The 330i M Sport also features the BMW Intelligent Personal Assistant that can be activated by saying the prompt sentence “Hey BMW” if which the 3 Series would reply by asking what the user wanted.
Helpful in setting navigation and setting certain car functions or accessing infotaintment using voice-control, the system can understand 23 languages.
Unlike other car manufacturers, which do not permit the prompt sentence to be changed, BMW's system allows it.
Our entertainment system is the upgraded Harmon Kardon surround sound with 16 speakers that has a crisp and clear delivery.
320d Sport Line
Instead of large side air scoops on the 330i M Sport, the 320d Sport Line has a more elegant-looking T-shaped air vents at the both sides of the front and rear bumpers.
Pushing out less power at 190hp (-68hp) but having the same maximum torque of 400Nm with the 330i M Sport, the 2.0-litre turbodiesel 320d Sport Line delivers a low- to mid-speed performance that is close to the 330i M Sport's.
However, with a subdued exhaust note, the 320d Sport Line's aural excitement falls behind.
Handling dynamics of the 320d Sport Line is similar to the 330i M Sport's but ride comfort in the turbodiesel variant is a tad better as it uses 225/45/R18 tyres.
We also tried out the Driving Assistant Professional, a semi-autonomous driving system that uses a trifocal camera and radar combination.
With the semi-autonomous system on, we found that the 320d Sport Line was able to keep itself within its lane much better compared with similar systems we had tried in other car brands.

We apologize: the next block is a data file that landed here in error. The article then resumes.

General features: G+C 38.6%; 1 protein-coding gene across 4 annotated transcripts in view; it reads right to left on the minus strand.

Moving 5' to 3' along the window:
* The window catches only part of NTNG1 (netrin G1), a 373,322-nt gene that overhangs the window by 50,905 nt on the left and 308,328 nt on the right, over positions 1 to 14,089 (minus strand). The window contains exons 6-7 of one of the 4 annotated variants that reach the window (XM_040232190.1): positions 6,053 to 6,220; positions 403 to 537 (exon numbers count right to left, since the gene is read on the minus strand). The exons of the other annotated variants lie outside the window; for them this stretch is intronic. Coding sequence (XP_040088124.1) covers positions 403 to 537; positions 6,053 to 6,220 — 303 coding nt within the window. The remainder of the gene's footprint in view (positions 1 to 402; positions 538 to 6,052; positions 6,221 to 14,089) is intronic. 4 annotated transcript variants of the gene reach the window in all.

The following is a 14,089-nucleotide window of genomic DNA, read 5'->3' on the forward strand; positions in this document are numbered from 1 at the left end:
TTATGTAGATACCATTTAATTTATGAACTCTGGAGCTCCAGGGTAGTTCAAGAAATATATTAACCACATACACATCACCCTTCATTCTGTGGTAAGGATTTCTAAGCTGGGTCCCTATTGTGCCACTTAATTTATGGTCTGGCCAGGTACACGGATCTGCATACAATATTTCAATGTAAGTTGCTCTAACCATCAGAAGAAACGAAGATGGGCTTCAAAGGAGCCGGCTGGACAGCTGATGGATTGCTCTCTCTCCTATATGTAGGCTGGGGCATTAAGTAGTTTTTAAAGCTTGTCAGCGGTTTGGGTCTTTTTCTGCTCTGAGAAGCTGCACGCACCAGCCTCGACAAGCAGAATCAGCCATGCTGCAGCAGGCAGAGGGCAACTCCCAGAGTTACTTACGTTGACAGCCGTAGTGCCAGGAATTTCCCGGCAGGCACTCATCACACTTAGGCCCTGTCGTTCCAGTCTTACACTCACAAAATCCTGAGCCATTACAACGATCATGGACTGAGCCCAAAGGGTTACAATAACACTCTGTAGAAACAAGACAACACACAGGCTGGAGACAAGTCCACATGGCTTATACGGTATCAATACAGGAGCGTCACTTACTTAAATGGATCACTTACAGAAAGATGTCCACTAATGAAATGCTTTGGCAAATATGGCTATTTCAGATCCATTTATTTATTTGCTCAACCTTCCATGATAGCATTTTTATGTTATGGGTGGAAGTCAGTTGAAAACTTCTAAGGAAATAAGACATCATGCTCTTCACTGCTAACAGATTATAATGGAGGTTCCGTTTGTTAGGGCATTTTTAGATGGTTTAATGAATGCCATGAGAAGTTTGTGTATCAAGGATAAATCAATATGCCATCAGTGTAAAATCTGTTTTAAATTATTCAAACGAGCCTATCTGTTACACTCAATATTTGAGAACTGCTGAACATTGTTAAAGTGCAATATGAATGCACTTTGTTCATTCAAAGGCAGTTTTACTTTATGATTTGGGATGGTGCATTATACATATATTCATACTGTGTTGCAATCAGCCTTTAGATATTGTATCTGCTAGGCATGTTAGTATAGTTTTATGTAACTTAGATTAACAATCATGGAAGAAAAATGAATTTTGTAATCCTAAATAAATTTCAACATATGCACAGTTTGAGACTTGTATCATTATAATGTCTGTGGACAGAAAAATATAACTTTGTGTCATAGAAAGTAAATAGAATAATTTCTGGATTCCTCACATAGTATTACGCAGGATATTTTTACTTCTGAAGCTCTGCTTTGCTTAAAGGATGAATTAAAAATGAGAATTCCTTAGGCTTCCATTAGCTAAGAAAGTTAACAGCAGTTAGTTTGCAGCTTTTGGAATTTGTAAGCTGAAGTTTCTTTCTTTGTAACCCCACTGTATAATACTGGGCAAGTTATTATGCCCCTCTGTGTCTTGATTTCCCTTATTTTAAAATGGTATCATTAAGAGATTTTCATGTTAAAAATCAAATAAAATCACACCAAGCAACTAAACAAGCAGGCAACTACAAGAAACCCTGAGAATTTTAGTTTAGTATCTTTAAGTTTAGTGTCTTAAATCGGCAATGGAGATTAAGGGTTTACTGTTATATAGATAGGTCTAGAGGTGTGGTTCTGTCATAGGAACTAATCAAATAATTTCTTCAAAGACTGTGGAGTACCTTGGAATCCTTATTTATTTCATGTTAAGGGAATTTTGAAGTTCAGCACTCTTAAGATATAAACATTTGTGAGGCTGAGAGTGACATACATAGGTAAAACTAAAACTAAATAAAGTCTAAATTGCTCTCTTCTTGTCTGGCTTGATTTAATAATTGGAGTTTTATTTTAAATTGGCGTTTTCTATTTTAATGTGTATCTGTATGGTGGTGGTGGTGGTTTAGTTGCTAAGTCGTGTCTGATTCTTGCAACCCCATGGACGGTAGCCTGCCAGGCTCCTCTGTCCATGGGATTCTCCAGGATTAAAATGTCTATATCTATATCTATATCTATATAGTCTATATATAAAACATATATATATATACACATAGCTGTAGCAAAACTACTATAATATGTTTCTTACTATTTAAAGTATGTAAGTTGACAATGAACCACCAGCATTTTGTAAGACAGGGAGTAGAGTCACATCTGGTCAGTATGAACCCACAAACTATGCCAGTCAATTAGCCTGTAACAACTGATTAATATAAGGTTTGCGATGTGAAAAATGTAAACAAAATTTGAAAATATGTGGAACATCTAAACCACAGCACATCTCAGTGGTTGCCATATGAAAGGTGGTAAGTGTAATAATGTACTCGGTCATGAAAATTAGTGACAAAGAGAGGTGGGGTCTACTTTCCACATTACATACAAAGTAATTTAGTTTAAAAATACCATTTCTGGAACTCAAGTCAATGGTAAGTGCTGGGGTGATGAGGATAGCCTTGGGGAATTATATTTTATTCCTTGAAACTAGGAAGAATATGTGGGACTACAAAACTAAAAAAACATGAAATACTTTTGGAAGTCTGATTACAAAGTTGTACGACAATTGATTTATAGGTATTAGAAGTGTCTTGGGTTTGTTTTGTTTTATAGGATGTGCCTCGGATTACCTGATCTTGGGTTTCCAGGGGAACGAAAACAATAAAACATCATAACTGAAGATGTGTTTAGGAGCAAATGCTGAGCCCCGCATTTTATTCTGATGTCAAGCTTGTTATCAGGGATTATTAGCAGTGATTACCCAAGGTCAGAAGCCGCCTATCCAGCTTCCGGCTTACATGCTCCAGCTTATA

In sharper bends where other the semi-autonomous system of other car brands would had been overwhelmed and alerted for driver intervention, the 320d Sport Line's system continues to steer on without any fuss.
The head-up display on the 320d also delivers a greater wealth of driving information compared with its rivals while the 360 degree view camera with Parking Assistant Plus makes parking easy.
The innovative Reverse Assistant, meanwhile, can reverse the 3 Series out of tight spaces by autonomously steering the exact path used by the car getting in earlier.
Featuring the most powerful engine of the three variants, the M340i's 3.0-litre in-line turbocharged engine delivers a mouth-watering 374hp and 500Nm of torque.
The M340i allocated to us was camouflaged and the visible key difference was the kidney grille, now sporting a mesh design instead of vertical louvres in the 330i M Sport and 320d Sport Line.
We jumped at the chance to check out the M340i's ultra sporty credentials on the 4.9km long Algarve International Circuit, which features 15 turns.
While the low rumble exhaust note of the 330i M SPort was satisfying enough, the M340i's was a few levels more intoxicating and enriching.
BMW claims the M340i has a 0-100kph sprint time of 4.4 seconds, which is 0.5 second quicker than the fastest outgoing F30 variant.
Floor the throttle and the M340i screams and hurls itself forward immediately without hesitation.
The all-wheel xDrive system has been configured to deliver more power to the rear wheels by default for a more rear-wheel drive sensation but the amount of power to the front and rear axles can be intelligently varied by the car according to performance requirements.
With a lowered ride height and M Sport suspension fitted, sharp corners can be charged into at high speeds with minimal body roll.
With plenty of grip plowed onto the tarmac, it was not easy to get the M340i to lose its composure even with Dynamic Stability Control switched off.
The variable sport steering is pin-sharp but feels little more taut compared to those in the other two variants.
Also, the M Sport Brakes are progressive but can bite hard to slow down the M340i quickly.
Some 15 million units of the 3 Series have been sold since the first generation E21 model rolled out in 1975.
The latest 3 Series raises the bar for the sports sedan segment in performance, driving joy and interior refinement.
The G20 line-up will be launched locally this Thursday at the Malaysia International Trade and Exhibition Centre, Kuala Lumpur. Specifications and prices will be announced then.